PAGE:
CombineNet Rights the Sourcing Ship: Full Software/SaaS Steam Ahead! (Part 2)

In the first post in this series, I provided a general update on CombineNet, an advanced sourcing vendor that has made the transition from focusing on leading with technology enabled solutions to now driving into accounts with software -- SaaS, to be specific -- as a primary wedge for organizations not requiring a consultative partner. In this post and one later this week, we'll share some of the highlights from CombineNet's latest software release, ASAP 4.5. Included at the end of this post are additional screenshots that potential users of the tool should find useful as a reference in catching a glimpse at what separates out ASAP from more traditional e-sourcing tools. But candidly, screen grabs don't do ASAP 4.5 justice, as it's the simplification of complexity that lurks below the surface, some examples of which you'll read about in a moment.

Perhaps the most important enhancement in ASAP 4.5 is the ability to provide what CombineNet is terming enhanced "expressive feedback" to suppliers (editors note: "expressive feedback" is a clever take on "expressive bidding," a term CombineNet originally termed). We recently looked at ASAP 4.5 and saw for ourselves two of feedback mechanisms that CombineNet has focused on in this regard. The first area, bidder feedback, is designed to drive further competition in events where companies leverage optimization versus auctions or multi-attribute auctions despite wanting to let the invisible hand still do its work. For Spend Matters, it's refreshing to see the notion of driving market competition through competitive feedback because in most optimization approaches, companies trade off expressive offers for those based only in part on market input and supplier-submitted blind clearing prices (that is, unless they leverage optimization only post-auction, which partially defeats the purpose of expressive offers). No more.

With ASAP 4.5 it's possible to provide direct feedback to where bidders stand and to enable them to adjust their bids accordingly -- even when suppliers are submitting different and unique offers. There is significantly flexibility in configuring feedback mechanisms. For example, users can chose to always provide feedback whenever there is an update in the market (e.g., another supplier submits a bid), on a per-round basis or based on specific time frames (e.g., this particular day during a multi-day tendering process). It's also possible to configure feedback based on specific market attributes (e.g., based on the low-bid or on a more configurable formula basis which users can configure in a nifty little calculator-like wizard). A formula may include inputs like current bid prices, average historic prices, quantities, etc.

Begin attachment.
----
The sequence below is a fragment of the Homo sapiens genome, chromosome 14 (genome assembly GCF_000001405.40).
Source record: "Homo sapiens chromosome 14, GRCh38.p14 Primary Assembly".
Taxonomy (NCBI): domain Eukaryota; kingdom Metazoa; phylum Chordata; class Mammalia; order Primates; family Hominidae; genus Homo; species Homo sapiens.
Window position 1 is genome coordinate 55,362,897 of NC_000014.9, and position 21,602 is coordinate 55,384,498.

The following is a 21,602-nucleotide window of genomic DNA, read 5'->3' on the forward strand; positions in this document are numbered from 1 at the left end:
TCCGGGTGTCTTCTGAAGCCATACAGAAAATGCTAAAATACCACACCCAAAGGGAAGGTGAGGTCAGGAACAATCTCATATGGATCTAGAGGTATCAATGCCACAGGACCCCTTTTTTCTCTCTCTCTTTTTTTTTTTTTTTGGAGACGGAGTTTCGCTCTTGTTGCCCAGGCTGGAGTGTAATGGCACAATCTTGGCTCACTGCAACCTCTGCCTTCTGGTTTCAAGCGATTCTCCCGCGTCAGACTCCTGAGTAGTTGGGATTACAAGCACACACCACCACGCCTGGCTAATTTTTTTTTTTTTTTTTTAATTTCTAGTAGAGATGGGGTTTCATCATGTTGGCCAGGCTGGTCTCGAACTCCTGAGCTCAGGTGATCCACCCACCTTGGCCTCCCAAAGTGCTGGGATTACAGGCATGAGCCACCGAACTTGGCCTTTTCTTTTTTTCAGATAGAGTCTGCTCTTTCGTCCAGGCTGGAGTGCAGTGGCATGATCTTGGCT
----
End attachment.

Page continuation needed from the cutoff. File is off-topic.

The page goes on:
It's also possible to tailor the type of feedback a bidder receives. It's relatively simple to configure, for example, whether a bidder is in first place (or another rank) or by what percentage, for those that do not want to show rank, they're outside of the market -- an "unfavorable bid" vs. a "favorable" one. In this regard, a bid that's 10% higher than low-bid might be unfavorable for a given item, but for a supplier within a 5% range, a bid may still be favorable. Users can also opt to roll feedback up on a per supplier basis rather than a per item or per bundled offer/lot/self-lotting basis. This rolled-up feedback can also include fields beyond price -- as can other feedback formats -- including the number of items covered, percentage coverage, percentage incumbent coverage and the number of conditional offers.

This all sounds very simple. But it's absolutely not in the context of an optimization-driven sourcing environment where suppliers can take hundreds, thousands or tens of thousands of line items (or more) and create their own lots, volume discount structures and other customized offers. CombineNet has made it relatively straightforward to configure feedback mechanisms on a supplier-level through it s Supplier Notification Center interface. Again, this may sound trivial and even mundane, but the complexity behind feedback it in optimized environments is anything but simple, especially for those seeking to deliver feedback to suppliers in an automated a manner as possible.

On an aggregate level, CombineNet suggests that better feedback mechanisms to suppliers can help guide event participants towards target prices and competitive terms in a more efficient manner. For those on the sourcing side, this does not only help ensure the basics (e.g., item/lot coverage) but also the ability to enable suppliers to drive competitive responses without alienating those vendors who have sworn off ever participating in an auction. Users can also take advantage of information asymmetry in terms of what feedback they provide to specific suppliers on an aggregate supplier level, a curious subject of which the tactics in this regard warrant their own post at some point in the future.

All in all, this stuff is certainly geeky, but no doubt, for those wanting to take their sourcing efforts up a notch (or two), what CombineNet has provided in ASAP 4.5 is absolutely worth digging into at this level -- or deeper.

Stay tuned for our final post in this CombineNet update when we share additional capabilities in their 4.5 release which we think sourcing professionals will find useful.

Jason Busch

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